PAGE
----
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Which Senator Secretly Sabotaged the Popular Whistleblower Protection Bill?

Despite bipartisan support, a bill to expand whistleblower protections died in the lame duck session of Congress, when a single senator killed it with a secret hold.

After the lame duck session of Congress ended a few days before Christmas, watchdog groups were disappointed to learn that a bill expanding protections for government whistleblowers died in the Senate.

The bill was a product of a 12-year lobbying effort and had bipartisan support. An earlier form of it had passed the Senate unanimously, and it passed in the House after undergoing some changes. When the bill went back to the Senate for a final vote, a lone senator put an anonymous hold on the bill, effectively killing it. Tom Devine of the Government Accountability Project explains how the manuever worked:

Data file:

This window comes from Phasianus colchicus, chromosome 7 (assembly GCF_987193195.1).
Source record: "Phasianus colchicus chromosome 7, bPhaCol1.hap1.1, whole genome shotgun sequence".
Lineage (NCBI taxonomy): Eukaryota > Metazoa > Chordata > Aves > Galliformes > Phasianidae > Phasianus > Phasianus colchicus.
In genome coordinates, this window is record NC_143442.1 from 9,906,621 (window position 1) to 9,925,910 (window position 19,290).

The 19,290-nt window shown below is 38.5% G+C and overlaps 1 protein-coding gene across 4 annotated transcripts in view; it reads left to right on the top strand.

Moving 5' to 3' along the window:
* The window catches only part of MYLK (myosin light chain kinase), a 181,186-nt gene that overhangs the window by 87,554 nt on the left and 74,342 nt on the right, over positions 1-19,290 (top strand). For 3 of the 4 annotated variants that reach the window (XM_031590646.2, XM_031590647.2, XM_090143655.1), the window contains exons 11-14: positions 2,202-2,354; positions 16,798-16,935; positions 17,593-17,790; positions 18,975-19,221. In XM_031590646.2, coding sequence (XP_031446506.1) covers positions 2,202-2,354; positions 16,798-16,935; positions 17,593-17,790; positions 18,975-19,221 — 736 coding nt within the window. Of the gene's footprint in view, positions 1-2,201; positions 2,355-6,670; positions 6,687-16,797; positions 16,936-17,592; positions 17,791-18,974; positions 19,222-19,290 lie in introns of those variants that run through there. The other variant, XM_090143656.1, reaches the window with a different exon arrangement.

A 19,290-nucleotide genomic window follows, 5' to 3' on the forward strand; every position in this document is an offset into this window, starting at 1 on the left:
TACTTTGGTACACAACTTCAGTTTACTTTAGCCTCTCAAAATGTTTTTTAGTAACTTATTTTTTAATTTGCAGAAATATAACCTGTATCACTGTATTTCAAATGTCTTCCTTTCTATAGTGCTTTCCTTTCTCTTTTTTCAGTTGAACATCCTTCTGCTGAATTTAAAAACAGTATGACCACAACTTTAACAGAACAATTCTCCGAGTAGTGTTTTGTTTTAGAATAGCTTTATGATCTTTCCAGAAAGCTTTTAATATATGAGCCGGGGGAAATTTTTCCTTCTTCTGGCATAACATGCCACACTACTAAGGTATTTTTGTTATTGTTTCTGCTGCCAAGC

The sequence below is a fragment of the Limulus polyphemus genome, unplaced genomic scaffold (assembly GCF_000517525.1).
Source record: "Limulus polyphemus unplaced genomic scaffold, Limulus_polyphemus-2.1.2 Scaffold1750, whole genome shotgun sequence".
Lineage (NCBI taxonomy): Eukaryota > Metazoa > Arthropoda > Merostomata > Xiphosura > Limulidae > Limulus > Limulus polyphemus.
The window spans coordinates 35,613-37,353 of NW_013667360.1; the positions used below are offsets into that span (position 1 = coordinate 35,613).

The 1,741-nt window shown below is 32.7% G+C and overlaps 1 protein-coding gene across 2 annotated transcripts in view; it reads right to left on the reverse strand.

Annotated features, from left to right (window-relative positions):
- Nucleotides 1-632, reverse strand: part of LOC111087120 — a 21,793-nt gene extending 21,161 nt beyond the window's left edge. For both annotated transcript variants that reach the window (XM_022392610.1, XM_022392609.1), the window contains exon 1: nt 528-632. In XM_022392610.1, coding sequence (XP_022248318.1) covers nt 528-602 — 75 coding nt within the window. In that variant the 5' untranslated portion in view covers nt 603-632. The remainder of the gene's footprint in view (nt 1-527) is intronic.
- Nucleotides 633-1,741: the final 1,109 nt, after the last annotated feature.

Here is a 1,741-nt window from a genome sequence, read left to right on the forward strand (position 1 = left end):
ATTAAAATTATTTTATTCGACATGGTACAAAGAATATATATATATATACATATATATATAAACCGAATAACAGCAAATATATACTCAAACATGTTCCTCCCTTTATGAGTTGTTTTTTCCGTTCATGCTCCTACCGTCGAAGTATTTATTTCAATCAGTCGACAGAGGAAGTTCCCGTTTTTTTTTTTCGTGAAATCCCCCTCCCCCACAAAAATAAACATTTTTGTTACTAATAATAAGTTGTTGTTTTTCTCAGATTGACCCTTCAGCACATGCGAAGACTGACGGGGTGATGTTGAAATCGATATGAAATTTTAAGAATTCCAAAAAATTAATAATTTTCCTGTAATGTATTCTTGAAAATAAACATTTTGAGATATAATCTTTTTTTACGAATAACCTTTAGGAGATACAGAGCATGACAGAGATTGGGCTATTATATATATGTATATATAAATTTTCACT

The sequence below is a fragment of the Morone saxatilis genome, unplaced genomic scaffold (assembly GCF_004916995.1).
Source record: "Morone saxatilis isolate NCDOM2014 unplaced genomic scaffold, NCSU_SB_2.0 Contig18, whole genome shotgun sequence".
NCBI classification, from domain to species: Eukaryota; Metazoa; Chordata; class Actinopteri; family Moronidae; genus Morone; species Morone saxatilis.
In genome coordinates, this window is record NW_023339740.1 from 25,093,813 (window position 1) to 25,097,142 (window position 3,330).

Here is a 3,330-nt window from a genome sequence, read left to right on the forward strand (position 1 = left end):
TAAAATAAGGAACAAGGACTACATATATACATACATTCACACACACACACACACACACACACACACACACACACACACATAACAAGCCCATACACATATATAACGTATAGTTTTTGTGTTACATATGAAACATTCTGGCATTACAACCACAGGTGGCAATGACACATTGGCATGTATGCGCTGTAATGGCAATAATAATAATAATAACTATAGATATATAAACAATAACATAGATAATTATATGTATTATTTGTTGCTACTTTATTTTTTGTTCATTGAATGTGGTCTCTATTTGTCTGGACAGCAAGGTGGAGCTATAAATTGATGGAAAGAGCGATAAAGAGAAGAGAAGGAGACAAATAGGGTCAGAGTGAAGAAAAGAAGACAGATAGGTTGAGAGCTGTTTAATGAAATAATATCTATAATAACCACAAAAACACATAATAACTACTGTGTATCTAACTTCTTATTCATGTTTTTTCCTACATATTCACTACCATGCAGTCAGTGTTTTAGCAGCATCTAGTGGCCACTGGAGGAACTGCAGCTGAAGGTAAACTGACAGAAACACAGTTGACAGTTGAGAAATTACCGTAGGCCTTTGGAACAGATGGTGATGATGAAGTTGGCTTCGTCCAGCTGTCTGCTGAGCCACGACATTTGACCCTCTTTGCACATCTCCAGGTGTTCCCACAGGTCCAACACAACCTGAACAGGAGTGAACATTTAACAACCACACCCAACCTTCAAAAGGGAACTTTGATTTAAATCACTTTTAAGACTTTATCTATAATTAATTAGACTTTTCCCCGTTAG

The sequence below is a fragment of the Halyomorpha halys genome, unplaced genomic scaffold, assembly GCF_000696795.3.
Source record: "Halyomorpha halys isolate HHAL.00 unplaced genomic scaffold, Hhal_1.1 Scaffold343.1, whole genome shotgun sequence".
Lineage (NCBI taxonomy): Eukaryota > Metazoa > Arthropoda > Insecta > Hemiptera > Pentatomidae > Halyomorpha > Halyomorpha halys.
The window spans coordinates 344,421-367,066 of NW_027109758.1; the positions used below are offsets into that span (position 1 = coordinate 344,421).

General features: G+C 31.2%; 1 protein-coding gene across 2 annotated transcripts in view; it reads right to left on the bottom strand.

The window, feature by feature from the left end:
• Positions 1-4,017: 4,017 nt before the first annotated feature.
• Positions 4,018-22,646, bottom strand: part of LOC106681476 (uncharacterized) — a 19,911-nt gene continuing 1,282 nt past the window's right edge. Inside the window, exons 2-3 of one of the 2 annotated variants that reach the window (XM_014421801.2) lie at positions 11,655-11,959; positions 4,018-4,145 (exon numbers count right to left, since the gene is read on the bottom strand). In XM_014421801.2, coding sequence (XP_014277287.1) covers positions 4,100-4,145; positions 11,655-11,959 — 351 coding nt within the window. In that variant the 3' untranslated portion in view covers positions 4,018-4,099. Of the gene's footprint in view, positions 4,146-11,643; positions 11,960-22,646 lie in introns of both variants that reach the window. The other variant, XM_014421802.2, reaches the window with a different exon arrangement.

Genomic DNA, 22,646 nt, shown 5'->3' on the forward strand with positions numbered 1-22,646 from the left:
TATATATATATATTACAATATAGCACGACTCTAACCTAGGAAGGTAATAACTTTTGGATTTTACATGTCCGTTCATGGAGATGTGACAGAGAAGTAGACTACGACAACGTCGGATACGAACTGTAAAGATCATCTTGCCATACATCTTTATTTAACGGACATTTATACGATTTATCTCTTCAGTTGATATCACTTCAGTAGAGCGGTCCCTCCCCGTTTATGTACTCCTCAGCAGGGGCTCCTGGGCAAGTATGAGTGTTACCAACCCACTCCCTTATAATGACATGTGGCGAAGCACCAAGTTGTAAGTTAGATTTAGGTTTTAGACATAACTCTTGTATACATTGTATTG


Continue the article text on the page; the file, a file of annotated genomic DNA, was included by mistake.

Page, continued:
A hold is like a passive filibuster of one. It can be removed only through the same process to defeat a filibuster: 60 votes along with days of procedural hurdles that paralyze all Senate business. While theoretically the secret senator must come out after six days, that rule is no help at session's end.

Now, WNYC’s On the Media—together with the Government Accountability Project—is trying to find out who killed the bill, and they’re calling on folks to contact their Senators to ask.

The killed bill had already had some protections removed, after some House Republicans—among them, Rep. Darrell Issa, who’d previously supported the bill—had raised concerns that the bill would help WikiLeaks and enable disclosures of classified information.

Watchdog groups had argued that such concerns were unfounded. The bill strengthened protection for federal workers who report fraud and abuse through legal channels. Without such protections, whistleblowers wary of retaliation would be more likely to go to outside organizations such as WikiLeaks, Devine told On the Media.

Devine also noted that under previous administrations, whistleblower protection legislation had been defeated on the basis that the Justice Department opposed the measure. The Obama administration, however, has stated its support for the bill, eliminating one reason traditionally given by opponents.

So the question remains: Who’s the lone senator? If you’re as curious as we are, check out the crowdsourcing effort and consider sending your Senator a quick email.

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